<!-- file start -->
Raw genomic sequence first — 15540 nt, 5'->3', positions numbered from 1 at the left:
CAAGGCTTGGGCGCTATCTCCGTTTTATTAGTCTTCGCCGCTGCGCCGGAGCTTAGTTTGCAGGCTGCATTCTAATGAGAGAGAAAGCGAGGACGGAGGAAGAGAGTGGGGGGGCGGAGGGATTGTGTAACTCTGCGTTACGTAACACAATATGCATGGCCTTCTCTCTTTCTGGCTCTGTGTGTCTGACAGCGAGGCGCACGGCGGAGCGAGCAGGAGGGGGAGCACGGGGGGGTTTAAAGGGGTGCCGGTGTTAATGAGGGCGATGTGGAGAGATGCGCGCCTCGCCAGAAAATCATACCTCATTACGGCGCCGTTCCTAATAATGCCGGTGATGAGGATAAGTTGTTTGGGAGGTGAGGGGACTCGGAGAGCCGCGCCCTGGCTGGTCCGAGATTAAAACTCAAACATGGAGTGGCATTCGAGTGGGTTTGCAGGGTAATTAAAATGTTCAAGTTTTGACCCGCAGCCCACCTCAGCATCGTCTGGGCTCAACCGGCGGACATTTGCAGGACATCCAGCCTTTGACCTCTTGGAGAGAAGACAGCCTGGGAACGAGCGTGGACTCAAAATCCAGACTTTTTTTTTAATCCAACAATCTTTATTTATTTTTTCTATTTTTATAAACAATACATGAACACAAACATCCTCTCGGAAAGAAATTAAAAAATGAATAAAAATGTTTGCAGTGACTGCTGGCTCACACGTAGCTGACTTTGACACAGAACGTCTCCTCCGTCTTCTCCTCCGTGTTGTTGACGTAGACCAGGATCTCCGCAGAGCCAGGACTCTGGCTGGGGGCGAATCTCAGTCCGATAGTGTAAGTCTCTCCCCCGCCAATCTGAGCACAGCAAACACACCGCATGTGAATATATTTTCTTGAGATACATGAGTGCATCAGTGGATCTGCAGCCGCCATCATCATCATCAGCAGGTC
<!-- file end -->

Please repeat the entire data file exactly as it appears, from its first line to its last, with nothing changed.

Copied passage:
Raw genomic sequence first — 15540 nt, 5'->3', positions numbered from 1 at the left:
CAAGGCTTGGGCGCTATCTCCGTTTTATTAGTCTTCGCCGCTGCGCCGGAGCTTAGTTTGCAGGCTGCATTCTAATGAGAGAGAAAGCGAGGACGGAGGAAGAGAGTGGGGGGGCGGAGGGATTGTGTAACTCTGCGTTACGTAACACAATATGCATGGCCTTCTCTCTTTCTGGCTCTGTGTGTCTGACAGCGAGGCGCACGGCGGAGCGAGCAGGAGGGGGAGCACGGGGGGGTTTAAAGGGGTGCCGGTGTTAATGAGGGCGATGTGGAGAGATGCGCGCCTCGCCAGAAAATCATACCTCATTACGGCGCCGTTCCTAATAATGCCGGTGATGAGGATAAGTTGTTTGGGAGGTGAGGGGACTCGGAGAGCCGCGCCCTGGCTGGTCCGAGATTAAAACTCAAACATGGAGTGGCATTCGAGTGGGTTTGCAGGGTAATTAAAATGTTCAAGTTTTGACCCGCAGCCCACCTCAGCATCGTCTGGGCTCAACCGGCGGACATTTGCAGGACATCCAGCCTTTGACCTCTTGGAGAGAAGACAGCCTGGGAACGAGCGTGGACTCAAAATCCAGACTTTTTTTTTAATCCAACAATCTTTATTTATTTTTTCTATTTTTATAAACAATACATGAACACAAACATCCTCTCGGAAAGAAATTAAAAAATGAATAAAAATGTTTGCAGTGACTGCTGGCTCACACGTAGCTGACTTTGACACAGAACGTCTCCTCCGTCTTCTCCTCCGTGTTGTTGACGTAGACCAGGATCTCCGCAGAGCCAGGACTCTGGCTGGGGGCGAATCTCAGTCCGATAGTGTAAGTCTCTCCCCCGCCAATCTGAGCACAGCAAACACACCGCATGTGAATATATTTTCTTGAGATACATGAGTGCATCAGTGGATCTGCAGCCGCCATCATCATCATCAGCAGGTC